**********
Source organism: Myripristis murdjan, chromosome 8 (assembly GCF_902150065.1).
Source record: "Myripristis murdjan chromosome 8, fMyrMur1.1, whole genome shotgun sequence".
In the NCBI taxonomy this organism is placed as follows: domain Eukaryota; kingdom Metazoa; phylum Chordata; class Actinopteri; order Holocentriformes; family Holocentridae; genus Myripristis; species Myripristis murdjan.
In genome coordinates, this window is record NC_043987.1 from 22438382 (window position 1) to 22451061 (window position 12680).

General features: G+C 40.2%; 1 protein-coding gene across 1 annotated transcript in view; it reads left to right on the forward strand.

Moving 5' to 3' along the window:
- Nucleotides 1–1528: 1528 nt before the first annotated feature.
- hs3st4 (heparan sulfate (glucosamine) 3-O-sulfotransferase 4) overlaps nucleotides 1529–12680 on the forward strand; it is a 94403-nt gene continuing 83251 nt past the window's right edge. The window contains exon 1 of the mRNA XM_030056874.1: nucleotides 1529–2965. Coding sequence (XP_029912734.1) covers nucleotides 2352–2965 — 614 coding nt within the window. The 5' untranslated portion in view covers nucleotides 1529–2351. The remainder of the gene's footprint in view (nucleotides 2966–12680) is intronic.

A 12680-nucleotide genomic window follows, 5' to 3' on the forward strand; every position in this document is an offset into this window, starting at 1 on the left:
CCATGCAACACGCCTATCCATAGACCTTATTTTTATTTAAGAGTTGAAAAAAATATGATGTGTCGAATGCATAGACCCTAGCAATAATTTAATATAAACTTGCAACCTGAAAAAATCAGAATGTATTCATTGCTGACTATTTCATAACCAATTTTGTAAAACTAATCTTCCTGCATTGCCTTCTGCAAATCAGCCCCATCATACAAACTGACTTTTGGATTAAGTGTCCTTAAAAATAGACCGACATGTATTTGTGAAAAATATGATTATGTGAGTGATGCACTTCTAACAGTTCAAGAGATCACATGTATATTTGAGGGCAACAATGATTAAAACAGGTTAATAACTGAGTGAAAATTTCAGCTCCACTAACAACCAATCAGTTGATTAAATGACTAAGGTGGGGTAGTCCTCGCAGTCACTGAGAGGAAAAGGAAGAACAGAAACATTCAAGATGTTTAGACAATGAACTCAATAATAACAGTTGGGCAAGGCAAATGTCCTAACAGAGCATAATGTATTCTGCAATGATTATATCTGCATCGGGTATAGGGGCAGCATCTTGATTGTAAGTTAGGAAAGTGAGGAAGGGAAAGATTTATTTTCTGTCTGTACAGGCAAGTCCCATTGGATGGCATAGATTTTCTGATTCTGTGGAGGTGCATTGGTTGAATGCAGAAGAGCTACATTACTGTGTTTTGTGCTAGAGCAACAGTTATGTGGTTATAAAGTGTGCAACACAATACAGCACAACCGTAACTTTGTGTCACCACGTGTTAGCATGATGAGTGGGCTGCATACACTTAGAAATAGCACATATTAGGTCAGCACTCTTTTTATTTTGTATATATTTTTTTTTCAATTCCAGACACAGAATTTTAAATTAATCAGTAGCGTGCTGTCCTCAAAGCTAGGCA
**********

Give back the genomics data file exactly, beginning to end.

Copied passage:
Source organism: Myripristis murdjan, chromosome 8 (assembly GCF_902150065.1).
Source record: "Myripristis murdjan chromosome 8, fMyrMur1.1, whole genome shotgun sequence".
In the NCBI taxonomy this organism is placed as follows: domain Eukaryota; kingdom Metazoa; phylum Chordata; class Actinopteri; order Holocentriformes; family Holocentridae; genus Myripristis; species Myripristis murdjan.
In genome coordinates, this window is record NC_043987.1 from 22438382 (window position 1) to 22451061 (window position 12680).

General features: G+C 40.2%; 1 protein-coding gene across 1 annotated transcript in view; it reads left to right on the forward strand.

Moving 5' to 3' along the window:
- Nucleotides 1–1528: 1528 nt before the first annotated feature.
- hs3st4 (heparan sulfate (glucosamine) 3-O-sulfotransferase 4) overlaps nucleotides 1529–12680 on the forward strand; it is a 94403-nt gene continuing 83251 nt past the window's right edge. The window contains exon 1 of the mRNA XM_030056874.1: nucleotides 1529–2965. Coding sequence (XP_029912734.1) covers nucleotides 2352–2965 — 614 coding nt within the window. The 5' untranslated portion in view covers nucleotides 1529–2351. The remainder of the gene's footprint in view (nucleotides 2966–12680) is intronic.

A 12680-nucleotide genomic window follows, 5' to 3' on the forward strand; every position in this document is an offset into this window, starting at 1 on the left:
CCATGCAACACGCCTATCCATAGACCTTATTTTTATTTAAGAGTTGAAAAAAATATGATGTGTCGAATGCATAGACCCTAGCAATAATTTAATATAAACTTGCAACCTGAAAAAATCAGAATGTATTCATTGCTGACTATTTCATAACCAATTTTGTAAAACTAATCTTCCTGCATTGCCTTCTGCAAATCAGCCCCATCATACAAACTGACTTTTGGATTAAGTGTCCTTAAAAATAGACCGACATGTATTTGTGAAAAATATGATTATGTGAGTGATGCACTTCTAACAGTTCAAGAGATCACATGTATATTTGAGGGCAACAATGATTAAAACAGGTTAATAACTGAGTGAAAATTTCAGCTCCACTAACAACCAATCAGTTGATTAAATGACTAAGGTGGGGTAGTCCTCGCAGTCACTGAGAGGAAAAGGAAGAACAGAAACATTCAAGATGTTTAGACAATGAACTCAATAATAACAGTTGGGCAAGGCAAATGTCCTAACAGAGCATAATGTATTCTGCAATGATTATATCTGCATCGGGTATAGGGGCAGCATCTTGATTGTAAGTTAGGAAAGTGAGGAAGGGAAAGATTTATTTTCTGTCTGTACAGGCAAGTCCCATTGGATGGCATAGATTTTCTGATTCTGTGGAGGTGCATTGGTTGAATGCAGAAGAGCTACATTACTGTGTTTTGTGCTAGAGCAACAGTTATGTGGTTATAAAGTGTGCAACACAATACAGCACAACCGTAACTTTGTGTCACCACGTGTTAGCATGATGAGTGGGCTGCATACACTTAGAAATAGCACATATTAGGTCAGCACTCTTTTTATTTTGTATATATTTTTTTTTCAATTCCAGACACAGAATTTTAAATTAATCAGTAGCGTGCTGTCCTCAAAGCTAGGCA